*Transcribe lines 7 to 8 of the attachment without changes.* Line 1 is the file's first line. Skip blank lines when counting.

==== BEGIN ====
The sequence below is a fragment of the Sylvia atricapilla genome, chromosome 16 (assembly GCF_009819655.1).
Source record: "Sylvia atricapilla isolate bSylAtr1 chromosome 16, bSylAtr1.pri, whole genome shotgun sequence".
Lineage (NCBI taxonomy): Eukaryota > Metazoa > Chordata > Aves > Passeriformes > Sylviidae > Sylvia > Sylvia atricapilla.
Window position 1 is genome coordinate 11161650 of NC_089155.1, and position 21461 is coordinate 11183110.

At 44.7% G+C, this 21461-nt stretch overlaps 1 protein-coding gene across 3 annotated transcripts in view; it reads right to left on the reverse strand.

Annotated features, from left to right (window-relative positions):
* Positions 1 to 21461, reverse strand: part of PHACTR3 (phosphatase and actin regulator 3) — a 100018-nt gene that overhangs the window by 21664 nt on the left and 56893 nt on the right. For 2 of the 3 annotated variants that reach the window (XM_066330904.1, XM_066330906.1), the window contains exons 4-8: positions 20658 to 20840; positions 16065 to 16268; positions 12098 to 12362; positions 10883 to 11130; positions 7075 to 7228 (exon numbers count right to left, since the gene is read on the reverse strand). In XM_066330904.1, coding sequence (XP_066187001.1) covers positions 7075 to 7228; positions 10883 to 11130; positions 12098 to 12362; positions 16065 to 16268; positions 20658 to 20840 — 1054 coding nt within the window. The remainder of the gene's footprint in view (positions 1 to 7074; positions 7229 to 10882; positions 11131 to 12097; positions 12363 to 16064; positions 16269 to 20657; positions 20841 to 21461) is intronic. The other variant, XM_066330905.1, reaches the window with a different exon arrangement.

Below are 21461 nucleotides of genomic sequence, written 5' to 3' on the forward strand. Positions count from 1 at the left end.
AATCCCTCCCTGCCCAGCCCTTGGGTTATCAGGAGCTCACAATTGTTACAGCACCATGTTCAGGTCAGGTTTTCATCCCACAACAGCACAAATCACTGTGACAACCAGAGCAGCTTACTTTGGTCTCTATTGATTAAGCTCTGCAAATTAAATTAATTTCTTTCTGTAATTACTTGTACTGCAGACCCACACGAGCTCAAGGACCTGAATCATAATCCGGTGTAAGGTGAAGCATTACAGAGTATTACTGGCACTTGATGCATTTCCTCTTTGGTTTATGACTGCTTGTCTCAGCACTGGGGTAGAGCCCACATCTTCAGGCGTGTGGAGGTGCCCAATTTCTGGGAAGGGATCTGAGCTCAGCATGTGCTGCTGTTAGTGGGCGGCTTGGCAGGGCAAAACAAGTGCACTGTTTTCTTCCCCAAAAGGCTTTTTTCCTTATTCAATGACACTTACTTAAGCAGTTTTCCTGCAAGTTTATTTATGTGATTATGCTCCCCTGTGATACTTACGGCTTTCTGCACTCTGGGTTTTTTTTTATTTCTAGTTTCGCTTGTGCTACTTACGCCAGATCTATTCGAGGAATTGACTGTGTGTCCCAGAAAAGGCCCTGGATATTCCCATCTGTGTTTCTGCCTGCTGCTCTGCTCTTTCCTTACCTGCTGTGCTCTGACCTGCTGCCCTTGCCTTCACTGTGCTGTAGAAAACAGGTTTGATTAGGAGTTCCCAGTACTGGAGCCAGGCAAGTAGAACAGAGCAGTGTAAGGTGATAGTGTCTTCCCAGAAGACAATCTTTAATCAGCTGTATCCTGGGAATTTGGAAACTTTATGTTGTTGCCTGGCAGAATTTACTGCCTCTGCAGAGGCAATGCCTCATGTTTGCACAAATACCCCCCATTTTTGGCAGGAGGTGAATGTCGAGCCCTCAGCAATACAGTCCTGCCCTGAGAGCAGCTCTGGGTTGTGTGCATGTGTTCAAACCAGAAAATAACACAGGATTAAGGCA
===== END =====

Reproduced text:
* Positions 1 to 21461, reverse strand: part of PHACTR3 (phosphatase and actin regulator 3) — a 100018-nt gene that overhangs the window by 21664 nt on the left and 56893 nt on the right. For 2 of the 3 annotated variants that reach the window (XM_066330904.1, XM_066330906.1), the window contains exons 4-8: positions 20658 to 20840; positions 16065 to 16268; positions 12098 to 12362; positions 10883 to 11130; positions 7075 to 7228 (exon numbers count right to left, since the gene is read on the reverse strand). In XM_066330904.1, coding sequence (XP_066187001.1) covers positions 7075 to 7228; positions 10883 to 11130; positions 12098 to 12362; positions 16065 to 16268; positions 20658 to 20840 — 1054 coding nt within the window. The remainder of the gene's footprint in view (positions 1 to 7074; positions 7229 to 10882; positions 11131 to 12097; positions 12363 to 16064; positions 16269 to 20657; positions 20841 to 21461) is intronic. The other variant, XM_066330905.1, reaches the window with a different exon arrangement.

Below are 21461 nucleotides of genomic sequence, written 5' to 3' on the forward strand. Positions count from 1 at the left end.